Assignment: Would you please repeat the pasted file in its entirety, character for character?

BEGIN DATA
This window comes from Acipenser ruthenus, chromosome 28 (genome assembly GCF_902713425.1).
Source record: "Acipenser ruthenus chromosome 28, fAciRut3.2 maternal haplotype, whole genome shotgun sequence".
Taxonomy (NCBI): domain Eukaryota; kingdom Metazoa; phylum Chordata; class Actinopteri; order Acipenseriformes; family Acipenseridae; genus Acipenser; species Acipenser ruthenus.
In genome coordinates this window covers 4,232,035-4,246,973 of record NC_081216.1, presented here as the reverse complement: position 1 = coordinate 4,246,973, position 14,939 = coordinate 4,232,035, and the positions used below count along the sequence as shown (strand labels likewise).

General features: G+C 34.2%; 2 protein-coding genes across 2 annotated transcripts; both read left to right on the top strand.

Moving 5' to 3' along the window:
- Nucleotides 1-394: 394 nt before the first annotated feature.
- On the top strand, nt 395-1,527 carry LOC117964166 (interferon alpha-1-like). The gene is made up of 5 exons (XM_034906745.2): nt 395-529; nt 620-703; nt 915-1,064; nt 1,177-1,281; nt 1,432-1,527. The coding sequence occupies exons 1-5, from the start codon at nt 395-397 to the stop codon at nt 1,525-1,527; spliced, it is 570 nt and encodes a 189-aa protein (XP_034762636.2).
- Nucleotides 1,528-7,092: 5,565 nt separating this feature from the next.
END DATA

This window comes from Acipenser ruthenus, chromosome 28 (genome assembly GCF_902713425.1).
Source record: "Acipenser ruthenus chromosome 28, fAciRut3.2 maternal haplotype, whole genome shotgun sequence".
Taxonomy (NCBI): domain Eukaryota; kingdom Metazoa; phylum Chordata; class Actinopteri; order Acipenseriformes; family Acipenseridae; genus Acipenser; species Acipenser ruthenus.
In genome coordinates this window covers 4,232,035-4,246,973 of record NC_081216.1, presented here as the reverse complement: position 1 = coordinate 4,246,973, position 14,939 = coordinate 4,232,035, and the positions used below count along the sequence as shown (strand labels likewise).

General features: G+C 34.2%; 2 protein-coding genes across 2 annotated transcripts; both read left to right on the top strand.

Moving 5' to 3' along the window:
- Nucleotides 1-394: 394 nt before the first annotated feature.
- On the top strand, nt 395-1,527 carry LOC117964166 (interferon alpha-1-like). The gene is made up of 5 exons (XM_034906745.2): nt 395-529; nt 620-703; nt 915-1,064; nt 1,177-1,281; nt 1,432-1,527. The coding sequence occupies exons 1-5, from the start codon at nt 395-397 to the stop codon at nt 1,525-1,527; spliced, it is 570 nt and encodes a 189-aa protein (XP_034762636.2).
- Nucleotides 1,528-7,092: 5,565 nt separating this feature from the next.